This work proposes a new approach to welfare: a social policy that goes beyond simple income maintenance to foster individual initiative and self-sufficiency. It argues for an asset-based policy that would create a system of saving incentives through individual development accounts (IDAs) for specific purposes, such as college education, homeownership, self-employment and retirement security. In this way, low-income Americans could gain the same opportunities that middle- and upper-income citizens have to plan ahead, set aside savings and invest in a more secure future.

part I|92 pages

Maintenance: Welfare as Income

chapter 2|19 pages

Income Distribution and Income Poverty

chapter 3|15 pages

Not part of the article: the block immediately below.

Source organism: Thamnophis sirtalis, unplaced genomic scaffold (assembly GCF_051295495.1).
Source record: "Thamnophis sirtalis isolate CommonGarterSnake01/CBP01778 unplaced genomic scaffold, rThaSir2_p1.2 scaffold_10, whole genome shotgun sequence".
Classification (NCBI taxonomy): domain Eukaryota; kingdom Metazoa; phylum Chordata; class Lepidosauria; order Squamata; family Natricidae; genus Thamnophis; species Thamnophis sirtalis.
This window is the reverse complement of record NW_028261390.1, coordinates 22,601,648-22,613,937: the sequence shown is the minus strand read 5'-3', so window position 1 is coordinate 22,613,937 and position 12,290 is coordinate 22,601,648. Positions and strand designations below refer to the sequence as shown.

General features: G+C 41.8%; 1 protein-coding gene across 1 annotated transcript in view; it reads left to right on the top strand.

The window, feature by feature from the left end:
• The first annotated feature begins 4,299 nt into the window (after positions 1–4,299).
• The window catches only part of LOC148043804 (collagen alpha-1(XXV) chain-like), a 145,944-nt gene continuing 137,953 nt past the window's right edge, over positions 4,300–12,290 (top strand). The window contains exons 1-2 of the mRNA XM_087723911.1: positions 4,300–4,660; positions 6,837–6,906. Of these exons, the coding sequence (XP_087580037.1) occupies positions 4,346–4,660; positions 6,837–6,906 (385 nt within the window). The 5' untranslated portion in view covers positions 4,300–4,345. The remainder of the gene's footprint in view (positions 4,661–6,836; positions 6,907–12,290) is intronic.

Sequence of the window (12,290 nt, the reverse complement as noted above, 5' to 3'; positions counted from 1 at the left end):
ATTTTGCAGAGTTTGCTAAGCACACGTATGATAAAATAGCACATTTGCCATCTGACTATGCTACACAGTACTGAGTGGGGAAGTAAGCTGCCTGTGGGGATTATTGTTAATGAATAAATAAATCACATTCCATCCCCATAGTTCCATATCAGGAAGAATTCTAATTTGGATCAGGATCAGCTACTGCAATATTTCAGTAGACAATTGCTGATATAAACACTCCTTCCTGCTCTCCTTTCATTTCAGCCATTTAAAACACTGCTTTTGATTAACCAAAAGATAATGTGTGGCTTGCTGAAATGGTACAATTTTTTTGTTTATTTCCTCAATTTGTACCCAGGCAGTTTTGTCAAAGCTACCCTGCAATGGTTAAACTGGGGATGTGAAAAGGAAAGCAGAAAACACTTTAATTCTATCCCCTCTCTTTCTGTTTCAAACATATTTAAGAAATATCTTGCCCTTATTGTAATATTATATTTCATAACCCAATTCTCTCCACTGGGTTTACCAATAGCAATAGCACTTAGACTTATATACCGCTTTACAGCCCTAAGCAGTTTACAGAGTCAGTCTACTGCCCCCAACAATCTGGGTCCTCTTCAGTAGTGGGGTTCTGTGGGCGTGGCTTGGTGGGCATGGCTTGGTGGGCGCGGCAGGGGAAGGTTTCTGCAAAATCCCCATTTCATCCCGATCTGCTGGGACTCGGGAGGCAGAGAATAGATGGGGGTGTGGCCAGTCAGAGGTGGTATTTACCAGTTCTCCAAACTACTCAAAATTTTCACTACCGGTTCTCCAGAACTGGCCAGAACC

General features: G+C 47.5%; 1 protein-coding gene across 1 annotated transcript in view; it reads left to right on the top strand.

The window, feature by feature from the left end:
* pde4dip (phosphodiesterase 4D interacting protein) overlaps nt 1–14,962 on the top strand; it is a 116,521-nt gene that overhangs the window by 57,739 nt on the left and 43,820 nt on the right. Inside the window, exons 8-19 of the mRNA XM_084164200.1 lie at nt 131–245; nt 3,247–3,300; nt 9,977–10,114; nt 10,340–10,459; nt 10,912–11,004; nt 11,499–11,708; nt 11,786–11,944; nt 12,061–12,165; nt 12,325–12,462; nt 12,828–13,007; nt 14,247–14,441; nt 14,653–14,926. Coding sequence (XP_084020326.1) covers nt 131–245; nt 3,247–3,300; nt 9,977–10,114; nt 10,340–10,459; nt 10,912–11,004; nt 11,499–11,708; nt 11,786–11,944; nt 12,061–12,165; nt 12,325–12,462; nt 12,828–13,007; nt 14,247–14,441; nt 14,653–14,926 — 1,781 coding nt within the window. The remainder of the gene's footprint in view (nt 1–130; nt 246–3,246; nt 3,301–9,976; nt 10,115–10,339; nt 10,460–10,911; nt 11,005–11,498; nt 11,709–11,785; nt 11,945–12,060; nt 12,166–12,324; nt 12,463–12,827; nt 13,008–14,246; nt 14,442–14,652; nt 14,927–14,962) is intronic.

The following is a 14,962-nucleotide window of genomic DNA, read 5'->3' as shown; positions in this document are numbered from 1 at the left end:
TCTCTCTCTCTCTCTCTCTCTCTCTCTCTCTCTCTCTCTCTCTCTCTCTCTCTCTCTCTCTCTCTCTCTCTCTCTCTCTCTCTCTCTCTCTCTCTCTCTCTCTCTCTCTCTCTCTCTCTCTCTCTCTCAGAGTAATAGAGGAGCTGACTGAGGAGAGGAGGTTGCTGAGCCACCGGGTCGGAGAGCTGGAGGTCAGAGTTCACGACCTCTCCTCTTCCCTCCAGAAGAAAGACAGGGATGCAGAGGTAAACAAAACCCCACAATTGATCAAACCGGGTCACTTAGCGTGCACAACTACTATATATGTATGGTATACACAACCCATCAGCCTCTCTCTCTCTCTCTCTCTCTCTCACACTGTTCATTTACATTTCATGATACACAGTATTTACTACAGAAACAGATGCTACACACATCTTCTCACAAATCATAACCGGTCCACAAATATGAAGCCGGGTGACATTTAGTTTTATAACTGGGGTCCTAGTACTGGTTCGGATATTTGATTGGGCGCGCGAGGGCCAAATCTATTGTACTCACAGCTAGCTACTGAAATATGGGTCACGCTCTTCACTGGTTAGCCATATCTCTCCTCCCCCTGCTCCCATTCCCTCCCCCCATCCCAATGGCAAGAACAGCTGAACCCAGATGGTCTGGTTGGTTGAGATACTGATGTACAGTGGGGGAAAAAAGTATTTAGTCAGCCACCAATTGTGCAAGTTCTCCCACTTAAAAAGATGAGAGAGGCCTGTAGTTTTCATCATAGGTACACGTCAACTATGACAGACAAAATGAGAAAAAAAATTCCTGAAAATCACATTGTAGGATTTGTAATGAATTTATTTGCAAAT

The State of Welfare Theory

chapter 4|28 pages

Federal Welfare Policy—Who Benefits?

chapter 5|15 pages

The Welfare Reform Debate

part II|210 pages

Development: Welfare as Assets

chapter 6|26 pages

The Nature and Distribution of Assets

chapter 7|24 pages

Inheritance of Asset Inequality

chapter 8|44 pages

Toward a Theory of Welfare Based on Assets

chapter 9|31 pages

The Design of Asset-Based Welfare Policy

chapter 10|14 pages

Individual Development Accounts

chapter 11|46 pages

Examples, Proposals, Costs

chapter 13|9 pages

Summary and Conclusion